A few months ago, I wrote that there were three major bills that would create fairness and equality for all Americans, including those who are gay, lesbian, bisexual, and transgender. Since then, one of them has passed both the House and the Senate, another has been watered down, and the third has yet to see any action.

First, I want to thank all of the 237 Congress members and 60 Senators (of course, Foot-Tappin’ Larry Craig wasn’t one of them) who voted for the bill. It cleared both houses with healthy majorities, and is now on the way to President Bush’s desk. Alas, Bush has threatened to veto the bill. As expected, neither Bob Corker nor Lamar Alexander voted for the bill.

This bill, if signed, will provide Federal assistance to local and state jurisdictions who are unable or unwilling to investigate and prosecute hate crimes (think Mississippi Burning) and reaffirms sexual orientation as a protected class, while adding gender identity to the list.

The hate crimes bill wasn’t an easy victory for Democrats and GLBT activists, but it was a good one. The fact that both the House and Senate passed it so strongly with several republicans supporting the bill tells us that we are moving into an era where fairness and hope are indeed a part of the American dream.

The bill that has yet to see any action is the proposed bill to bring an end to the abysmal failure that we call “Don’t-Ask, Don’t-Tell, Don’t-Pursue” law that allows gays to serve in the military as long as they don’t come out. I expect to see action on this after the 2008 election. Of course, there are plenty who oppose this bill, including Concerned “Woman” for America Matt Barber, who claimed that “the military is no place for radical social experimentation.” It’s strange that Dwight Eisenhower disagreed by ordering racial integration in the military long before the Civil Rights movement began. That was pretty radical, wasn’t it?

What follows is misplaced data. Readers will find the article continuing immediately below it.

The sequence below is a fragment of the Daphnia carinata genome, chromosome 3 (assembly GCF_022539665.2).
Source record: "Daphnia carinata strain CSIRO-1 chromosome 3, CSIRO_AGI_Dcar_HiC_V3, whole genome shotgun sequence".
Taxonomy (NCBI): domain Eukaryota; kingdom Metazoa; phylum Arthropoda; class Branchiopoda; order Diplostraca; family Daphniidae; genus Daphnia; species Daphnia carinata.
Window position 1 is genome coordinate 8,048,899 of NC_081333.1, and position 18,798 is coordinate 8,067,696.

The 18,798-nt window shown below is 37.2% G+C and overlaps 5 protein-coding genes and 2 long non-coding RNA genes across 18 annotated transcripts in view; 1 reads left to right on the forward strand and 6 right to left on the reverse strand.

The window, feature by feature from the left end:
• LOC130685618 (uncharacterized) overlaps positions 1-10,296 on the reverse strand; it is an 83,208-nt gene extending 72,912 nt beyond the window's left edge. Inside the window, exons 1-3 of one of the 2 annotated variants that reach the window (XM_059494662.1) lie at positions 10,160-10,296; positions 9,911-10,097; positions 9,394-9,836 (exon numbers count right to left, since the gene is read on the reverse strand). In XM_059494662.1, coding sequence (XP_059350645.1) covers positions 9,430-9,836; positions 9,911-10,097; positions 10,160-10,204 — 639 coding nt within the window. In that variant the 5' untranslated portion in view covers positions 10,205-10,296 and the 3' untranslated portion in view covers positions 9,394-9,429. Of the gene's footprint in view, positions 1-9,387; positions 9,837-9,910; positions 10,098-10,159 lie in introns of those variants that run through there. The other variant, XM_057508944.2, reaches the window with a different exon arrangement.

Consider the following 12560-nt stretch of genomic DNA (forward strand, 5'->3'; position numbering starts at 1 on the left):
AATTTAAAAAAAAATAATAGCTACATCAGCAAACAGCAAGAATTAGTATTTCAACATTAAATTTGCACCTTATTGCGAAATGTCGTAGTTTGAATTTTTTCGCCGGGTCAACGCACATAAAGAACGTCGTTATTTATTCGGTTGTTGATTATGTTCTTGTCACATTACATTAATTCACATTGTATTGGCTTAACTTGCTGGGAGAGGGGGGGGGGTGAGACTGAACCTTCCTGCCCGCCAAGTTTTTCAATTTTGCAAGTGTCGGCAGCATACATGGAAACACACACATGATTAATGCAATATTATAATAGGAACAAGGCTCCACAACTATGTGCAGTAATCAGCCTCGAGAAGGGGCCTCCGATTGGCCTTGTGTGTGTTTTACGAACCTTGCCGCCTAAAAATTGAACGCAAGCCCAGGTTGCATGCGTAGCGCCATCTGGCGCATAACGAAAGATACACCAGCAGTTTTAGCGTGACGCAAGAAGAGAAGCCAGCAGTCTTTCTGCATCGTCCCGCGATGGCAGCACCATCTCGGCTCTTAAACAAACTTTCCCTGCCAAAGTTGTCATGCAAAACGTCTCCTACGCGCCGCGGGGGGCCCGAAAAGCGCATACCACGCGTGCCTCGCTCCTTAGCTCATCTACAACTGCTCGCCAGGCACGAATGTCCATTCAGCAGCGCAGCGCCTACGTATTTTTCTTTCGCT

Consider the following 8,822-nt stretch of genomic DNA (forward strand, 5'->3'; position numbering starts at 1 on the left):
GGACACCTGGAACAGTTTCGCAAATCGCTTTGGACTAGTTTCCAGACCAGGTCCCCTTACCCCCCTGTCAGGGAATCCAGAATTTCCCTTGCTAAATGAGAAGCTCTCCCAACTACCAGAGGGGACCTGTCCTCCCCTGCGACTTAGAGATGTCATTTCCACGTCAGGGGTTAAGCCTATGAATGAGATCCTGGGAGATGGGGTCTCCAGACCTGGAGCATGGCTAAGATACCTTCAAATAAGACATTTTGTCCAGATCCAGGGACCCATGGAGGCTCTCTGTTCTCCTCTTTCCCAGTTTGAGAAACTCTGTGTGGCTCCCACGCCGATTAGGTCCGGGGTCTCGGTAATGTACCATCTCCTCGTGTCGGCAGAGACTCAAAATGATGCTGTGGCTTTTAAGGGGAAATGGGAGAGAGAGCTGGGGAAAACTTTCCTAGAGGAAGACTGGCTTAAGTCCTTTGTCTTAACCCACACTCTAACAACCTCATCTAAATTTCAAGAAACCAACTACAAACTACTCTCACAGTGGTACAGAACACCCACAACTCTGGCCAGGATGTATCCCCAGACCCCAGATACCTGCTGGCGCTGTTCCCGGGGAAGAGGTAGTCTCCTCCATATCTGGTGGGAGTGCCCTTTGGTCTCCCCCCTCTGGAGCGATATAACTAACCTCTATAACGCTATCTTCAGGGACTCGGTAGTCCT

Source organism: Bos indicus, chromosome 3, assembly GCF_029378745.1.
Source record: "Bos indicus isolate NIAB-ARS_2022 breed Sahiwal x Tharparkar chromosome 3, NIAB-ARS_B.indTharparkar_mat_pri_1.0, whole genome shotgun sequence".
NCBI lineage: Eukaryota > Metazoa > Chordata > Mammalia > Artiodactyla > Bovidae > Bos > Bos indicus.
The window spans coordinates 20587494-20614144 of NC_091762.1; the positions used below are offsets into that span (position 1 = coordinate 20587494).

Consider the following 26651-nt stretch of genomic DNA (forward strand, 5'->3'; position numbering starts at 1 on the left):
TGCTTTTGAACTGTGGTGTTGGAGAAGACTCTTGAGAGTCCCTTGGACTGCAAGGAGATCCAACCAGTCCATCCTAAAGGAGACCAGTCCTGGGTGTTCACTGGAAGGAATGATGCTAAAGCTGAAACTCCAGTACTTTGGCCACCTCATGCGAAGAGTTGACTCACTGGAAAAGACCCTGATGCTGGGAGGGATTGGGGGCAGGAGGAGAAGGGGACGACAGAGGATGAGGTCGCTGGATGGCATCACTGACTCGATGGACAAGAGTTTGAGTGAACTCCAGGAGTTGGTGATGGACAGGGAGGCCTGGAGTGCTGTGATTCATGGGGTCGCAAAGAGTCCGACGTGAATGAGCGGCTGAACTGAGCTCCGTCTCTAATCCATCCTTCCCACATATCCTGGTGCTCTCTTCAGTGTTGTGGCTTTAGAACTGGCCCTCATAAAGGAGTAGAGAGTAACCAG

However, myths, disinformation, fear, and misunderstandings have plagued all three of these bills. Thankfully, the first two have a strong possibility of becoming law in the next couple of years. The third, well, that’s another story.

The Equal Employment Non-Discrimination Act has been a long time coming, and would have provided protections for everyone regardless of their sexual orientation or gender identity. Thankfully, much of Corporate America has already established their own nondiscrimination clauses which protect their GLBT employees. Most smaller businesses, however, have not.

ENDA, as the bill is known, has been hit with some bizarre claims and some startling criticisms. Most of it focuses on the phrase “gender identity.” I’m used to people attacking gays and lesbians, but this outright assault for people who have a legitimate psychological disorder (the only disorder which actually has a clinical cure, by the way) is just as staggering as it is infuriating.

Some of the most virulent language came from the aforementioned Matt Barber, policy director for Concerned Women for America. Barber wrote his definition of gender identity: